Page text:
The Colorado Court of Appeals issued its opinion in Francis v. Aspen Mountain Condominium Association, Inc. on Thursday, February 23, 2017.
Condominium Declaration—Common Expenses—Amendment—Colorado Common Interest Ownership Act—Motion for Leave to Amend—Indispensable Parties.
The Francis parties are trusts and their fiduciaries and other individuals with ownership interests in the Aspen Mountains Condominiums. The parties’ dispute arose from a contested 2010 vote that amended the original 1972 condominium declaration to reallocate the common interest shares and common expenses. The 1972 declaration had originally allocated common interest shares and common expenses based on unit size, and the amended declaration reallocated common interest shares equally among all units. Common expenses increased for the Francis parties, and they later filed suit, seeking a judgment voiding the reallocation of the common interest shares. The trial court ruled in favor of the Aspen Mountain Condominium Association, Inc. (AMCA), finding that the 2010 amendment had been properly adopted.
On appeal, the Francis parties first contended that the trial court erred by partially granting AMCA’s motion for a determination of law. Here, the declaration required a unanimous vote to alter the percentage of the undivided interests in the general common elements. The trial court erred by holding that the Colorado Common Interest Ownership Act, which went into effect in 1992, nullified the 1972 declaration’s requirement of a unanimous vote to alter ownership interests in the common elements.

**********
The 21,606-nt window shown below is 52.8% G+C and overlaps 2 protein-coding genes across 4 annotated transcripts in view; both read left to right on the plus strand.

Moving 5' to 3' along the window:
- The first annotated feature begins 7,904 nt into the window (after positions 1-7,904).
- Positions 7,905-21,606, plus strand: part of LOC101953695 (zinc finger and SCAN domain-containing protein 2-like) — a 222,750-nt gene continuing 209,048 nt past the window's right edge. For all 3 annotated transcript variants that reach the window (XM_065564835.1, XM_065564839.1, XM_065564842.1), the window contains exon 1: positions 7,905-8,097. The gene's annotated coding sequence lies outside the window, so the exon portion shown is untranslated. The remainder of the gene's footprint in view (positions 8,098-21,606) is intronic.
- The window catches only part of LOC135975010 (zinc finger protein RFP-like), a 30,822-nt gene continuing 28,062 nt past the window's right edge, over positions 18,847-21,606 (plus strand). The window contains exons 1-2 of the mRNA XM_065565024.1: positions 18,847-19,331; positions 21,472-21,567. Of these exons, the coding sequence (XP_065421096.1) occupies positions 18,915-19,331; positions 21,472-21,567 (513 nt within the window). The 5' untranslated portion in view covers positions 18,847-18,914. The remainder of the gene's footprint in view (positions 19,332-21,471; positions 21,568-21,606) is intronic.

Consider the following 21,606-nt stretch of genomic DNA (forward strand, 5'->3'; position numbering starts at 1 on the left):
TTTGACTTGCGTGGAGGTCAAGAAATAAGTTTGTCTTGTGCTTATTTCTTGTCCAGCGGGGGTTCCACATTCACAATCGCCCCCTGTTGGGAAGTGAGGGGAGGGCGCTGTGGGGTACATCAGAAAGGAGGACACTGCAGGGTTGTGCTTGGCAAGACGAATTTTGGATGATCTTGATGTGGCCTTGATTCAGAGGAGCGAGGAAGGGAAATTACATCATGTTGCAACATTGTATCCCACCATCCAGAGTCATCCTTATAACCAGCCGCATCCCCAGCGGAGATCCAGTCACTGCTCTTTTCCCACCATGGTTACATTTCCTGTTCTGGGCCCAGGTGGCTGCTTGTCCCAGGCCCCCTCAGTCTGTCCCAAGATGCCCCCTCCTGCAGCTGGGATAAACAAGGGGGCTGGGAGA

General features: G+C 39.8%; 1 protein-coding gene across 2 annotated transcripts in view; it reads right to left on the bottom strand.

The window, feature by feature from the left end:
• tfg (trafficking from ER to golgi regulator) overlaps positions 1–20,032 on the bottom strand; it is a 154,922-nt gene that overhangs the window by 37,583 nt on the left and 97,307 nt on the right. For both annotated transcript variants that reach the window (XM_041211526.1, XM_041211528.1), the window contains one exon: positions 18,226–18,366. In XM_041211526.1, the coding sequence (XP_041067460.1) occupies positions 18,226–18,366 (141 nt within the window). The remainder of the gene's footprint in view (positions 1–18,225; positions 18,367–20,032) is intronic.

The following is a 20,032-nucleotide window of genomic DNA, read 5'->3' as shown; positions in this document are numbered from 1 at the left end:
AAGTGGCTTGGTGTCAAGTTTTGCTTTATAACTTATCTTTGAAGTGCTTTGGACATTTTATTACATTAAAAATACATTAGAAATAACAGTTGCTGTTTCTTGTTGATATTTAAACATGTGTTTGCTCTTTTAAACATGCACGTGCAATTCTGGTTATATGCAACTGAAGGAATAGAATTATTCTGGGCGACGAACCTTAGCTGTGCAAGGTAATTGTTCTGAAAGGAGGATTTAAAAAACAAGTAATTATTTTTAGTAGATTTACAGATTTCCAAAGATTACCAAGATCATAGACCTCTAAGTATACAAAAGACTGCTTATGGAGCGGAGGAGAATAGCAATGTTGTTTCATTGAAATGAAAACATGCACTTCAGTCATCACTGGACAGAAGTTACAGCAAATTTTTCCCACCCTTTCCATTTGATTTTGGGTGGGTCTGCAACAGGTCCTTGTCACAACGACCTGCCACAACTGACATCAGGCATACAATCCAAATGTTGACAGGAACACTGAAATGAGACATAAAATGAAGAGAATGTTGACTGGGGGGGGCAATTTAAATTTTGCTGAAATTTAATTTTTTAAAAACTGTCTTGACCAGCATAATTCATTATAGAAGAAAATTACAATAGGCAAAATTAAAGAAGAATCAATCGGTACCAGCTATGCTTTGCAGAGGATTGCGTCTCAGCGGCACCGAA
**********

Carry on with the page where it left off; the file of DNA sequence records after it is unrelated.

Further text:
The Francis parties also contended that the trial court erred in denying their motion for leave to amend the complaint to assert additional breach of fiduciary duty claims against AMCA. The motion was submitted after the discovery deadline and only a few months before trial. Further, the case had been pending for more than five years, and the Francis parties had already amended the complaint five times and could have added the newly asserted claim at any point. Therefore, the court did not abuse its discretion in denying leave to amend.
Next, the Francis parties argued that the trial court erred by denying their CRCP 59(a) motion to amend the judgment based on failure to join as indispensable parties the beneficiaries of the various trusts included among the Francis parties. The proposed additional parties were alleged to be beneficiaries of trusts that were already parties to the action and were represented by their respective trustees. As a matter of law, the beneficiaries’ interests were sufficiently protected by the trustees’ participation in the action on their behalf.
The judgment was affirmed in part and reversed in part, and the case was remanded with directions.
Summary provided courtesy of The Colorado Lawyer.